Swiss architecture studio Gus Wüstemann was commissioned by The Baechi Foundation to build a housing block in Zurich with the aim of offering affordable housing with a high quality of living based on the provision of ample natural light, privacy and generosity of space. The monolithic block is surrounded by 1950s housing in the suburb of Albisrieden and contains nine apartments.
Living areas of each apartment are lined on both sides by sliding glass doors that can be retracted to open the rooms up to the open air. Spaces are connected by cantilevered concrete balconies or terraces that are protected from the sun and unwanted overlooking by slatted roller blinds.
Morphologically the structure is a solid concrete block, organically formed, from which two courtyards were cut out. In these courtyards, the living spaces float like bridges, from the morning sun to the evening sun. A continuous space that topographically creates the feeling that the living space is an exterior space – and not an interior space filled up with the housing program.
To reduce costs, the budget was focused on a couple of key interventions that define the overall quality of space: the sliding windows and the inclusion of built-in floating benches in the living areas.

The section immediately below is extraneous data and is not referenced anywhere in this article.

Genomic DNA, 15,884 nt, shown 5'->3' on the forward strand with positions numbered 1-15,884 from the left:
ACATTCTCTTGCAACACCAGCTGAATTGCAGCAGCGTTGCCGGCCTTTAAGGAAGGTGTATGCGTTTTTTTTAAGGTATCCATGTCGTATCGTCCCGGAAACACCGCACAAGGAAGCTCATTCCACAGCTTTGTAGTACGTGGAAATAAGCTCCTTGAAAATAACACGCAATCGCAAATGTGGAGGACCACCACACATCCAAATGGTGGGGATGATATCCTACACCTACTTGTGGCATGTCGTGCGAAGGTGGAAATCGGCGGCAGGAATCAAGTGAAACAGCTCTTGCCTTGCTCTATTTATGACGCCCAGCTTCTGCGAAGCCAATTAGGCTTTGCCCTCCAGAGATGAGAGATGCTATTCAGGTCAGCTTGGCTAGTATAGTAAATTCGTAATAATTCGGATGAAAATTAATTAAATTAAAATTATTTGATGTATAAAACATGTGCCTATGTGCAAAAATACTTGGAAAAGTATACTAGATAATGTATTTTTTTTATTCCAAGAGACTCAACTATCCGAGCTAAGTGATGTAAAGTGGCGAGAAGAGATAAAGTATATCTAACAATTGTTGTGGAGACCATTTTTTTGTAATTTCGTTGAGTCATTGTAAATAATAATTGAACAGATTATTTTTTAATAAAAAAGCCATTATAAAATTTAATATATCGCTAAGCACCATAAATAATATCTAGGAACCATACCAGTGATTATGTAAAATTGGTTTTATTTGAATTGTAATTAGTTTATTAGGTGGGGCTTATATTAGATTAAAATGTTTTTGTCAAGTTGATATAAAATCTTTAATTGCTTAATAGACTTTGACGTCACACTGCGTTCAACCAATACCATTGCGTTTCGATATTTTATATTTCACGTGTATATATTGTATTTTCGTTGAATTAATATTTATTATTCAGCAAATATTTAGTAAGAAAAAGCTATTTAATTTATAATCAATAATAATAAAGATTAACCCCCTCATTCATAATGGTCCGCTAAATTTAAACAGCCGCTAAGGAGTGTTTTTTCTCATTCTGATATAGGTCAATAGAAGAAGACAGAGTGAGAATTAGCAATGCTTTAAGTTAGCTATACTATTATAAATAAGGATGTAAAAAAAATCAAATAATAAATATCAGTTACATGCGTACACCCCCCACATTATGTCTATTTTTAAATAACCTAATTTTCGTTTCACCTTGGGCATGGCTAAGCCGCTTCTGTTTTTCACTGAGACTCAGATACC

Gus Wüstemann described the cast-concrete interiors as a form of topography that defines the spaces and incorporates functional elements such as the benches and wardrobes. Throughout the block concrete floors flow throughout the living spaces, bathrooms and into the bedrooms, where they contrast with an area floored with wood to give it a more intimate feel.
Wood is used for details such as windows frames, doors and kitchen units, which incorporate a fold-out surface that provides extra worktop space. In the three-bedroom apartments, a large sliding door that purposely does not touch the ground separates the bathroom from the common living space. A smaller concrete bench projects from the wall just outside the bathroom.